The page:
hydrangea

Whether outside or inside, I love sharing space with the herbs, vegetable and flowers. After all, that is the mission of a Greening Spirit!  Veriditas!

From Christine….

Christine 3

please visit my other blogs too!

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Brambles (2)

Well, in Part 3  (Order and Chaos) of this series, I revealed  to all the wild un-mowed backyard which has now been christened “The Meadow”.  All of my attention this year has been out front growing vegetables in boxes in full view of anyone passing by and the picture of that mower in the tall grass is it only on its way back to the shed after the front lawn has been spruced up.

Yarden mow (2)

The back has been untended for three years for several good reasons and for sure I have felt a bit guilty about it each year. But just a bit, because in fact, each time I go out there, I am captivated by the spirit of the wild, the untamed, the unplanned. There are TREASURES in that meadow…. varieties of ferns under which faeries hide, teasing waving grasses that keep the black kitty who wanders through the green in hunting mode early morning and at dusk, and for sure, herbs for healing that appear on their own without any assist from me.

Ferns

Treasures for sure!  My herbalist colleagues know these to be just that although  those who are into perfect presentations of turf and balanced landscsaping ie immaculate carpets of green untainted by…argghhh! A WEED! …. would be “tsk tsking” at my supposed irresponsibility.

Not so.

Burdock! – burrs and healing seeds in the making. The root, if I were to dig it up, which I am not planning to do, is powerful cleansing and nutritive medicine.

Burdock closeup

Mugwort- The herb of dreamers, visionaries, opening the third-eye of deep-see-ers and wise-women. A smudging herb and the herb used as moxa in acupuncture. It is also an herb for regulating the menstrual cycles of young women.

Mugwort

Lemon Balm- According to Hildegard of Bingen ( ) “it maketh one merry” and indeed its delicate lemon scent and flavor tempers sadness and stress in the moment,  especially sweetened with a little honey. A delightful happy herb, it is nonetheless considered one of the premier nervine herbs to calm distressed spirits. My large patch of meadow lemon balm grows amidst a stand of ferns whose interesting shapes amuse the eye.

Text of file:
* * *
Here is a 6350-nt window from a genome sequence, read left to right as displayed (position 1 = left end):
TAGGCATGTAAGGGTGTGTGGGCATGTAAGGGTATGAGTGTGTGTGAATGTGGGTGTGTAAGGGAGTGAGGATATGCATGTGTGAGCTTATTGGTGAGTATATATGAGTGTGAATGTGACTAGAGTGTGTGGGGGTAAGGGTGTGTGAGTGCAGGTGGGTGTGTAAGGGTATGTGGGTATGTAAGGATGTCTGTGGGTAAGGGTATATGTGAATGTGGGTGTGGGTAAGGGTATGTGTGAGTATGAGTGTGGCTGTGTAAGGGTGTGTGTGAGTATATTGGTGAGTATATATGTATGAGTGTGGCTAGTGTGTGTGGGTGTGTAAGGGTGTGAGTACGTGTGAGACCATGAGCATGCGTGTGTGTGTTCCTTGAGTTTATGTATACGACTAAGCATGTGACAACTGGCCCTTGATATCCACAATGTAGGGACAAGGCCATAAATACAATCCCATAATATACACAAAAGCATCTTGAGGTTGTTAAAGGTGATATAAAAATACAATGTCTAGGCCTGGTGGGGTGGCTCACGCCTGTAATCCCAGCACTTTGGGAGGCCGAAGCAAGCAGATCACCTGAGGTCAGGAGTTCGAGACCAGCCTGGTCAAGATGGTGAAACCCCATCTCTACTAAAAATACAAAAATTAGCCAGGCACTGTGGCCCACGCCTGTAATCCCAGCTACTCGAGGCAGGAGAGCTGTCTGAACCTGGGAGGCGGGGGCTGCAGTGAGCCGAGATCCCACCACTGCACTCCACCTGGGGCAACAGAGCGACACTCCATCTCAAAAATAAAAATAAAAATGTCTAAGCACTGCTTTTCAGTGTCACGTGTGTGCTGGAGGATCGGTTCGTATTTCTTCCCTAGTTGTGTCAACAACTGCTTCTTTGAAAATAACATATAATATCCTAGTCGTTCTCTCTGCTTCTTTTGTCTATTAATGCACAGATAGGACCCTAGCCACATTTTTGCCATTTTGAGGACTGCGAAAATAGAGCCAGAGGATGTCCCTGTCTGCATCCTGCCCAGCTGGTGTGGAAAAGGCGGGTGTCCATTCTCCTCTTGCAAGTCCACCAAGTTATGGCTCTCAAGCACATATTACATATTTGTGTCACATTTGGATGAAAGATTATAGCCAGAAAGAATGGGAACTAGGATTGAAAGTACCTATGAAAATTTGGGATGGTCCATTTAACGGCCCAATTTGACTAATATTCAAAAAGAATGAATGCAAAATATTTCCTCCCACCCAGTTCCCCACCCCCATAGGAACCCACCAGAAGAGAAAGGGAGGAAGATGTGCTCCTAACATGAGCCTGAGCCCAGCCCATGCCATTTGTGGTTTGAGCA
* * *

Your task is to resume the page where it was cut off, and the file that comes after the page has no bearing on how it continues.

Lemon Balm

The Brambles: where the blackberries grow all tangled up with milkweed, mugwort, and in some places, treasured nettles. Invasive but colorful bittersweet grows in there too, and thank goodness for some friends who are compulsively compelled to rip it out on sight while passing through the yard. At the moment, the berries are still red, but I watch them turn darker each day in the competetive game of one-upmanship with the birds who will try to get to them first before I do.

Brambles (2)

ELDER- Oh what a precious and magical shrub… every part of the plant having a use, especially the flower (used in gypsy cold care tea) and the berry (used in elderberry syrup as medicine for the flu).  The elder was the magical herb that played a prominent role in the movie, ” Sorceress”  about a medieval herbalist, her craft and the danger it put her in. 

Elder

When I was a little girl, I was enchanted by fairy tales and faeries and I always knew that the best place to find them would be in the meadow, hedgerows or fields. I am in love with the vegetables and flowers and the magic of their unfolding  in my orderly garden but where the wildness Nature has the upper hand is the best magic of all.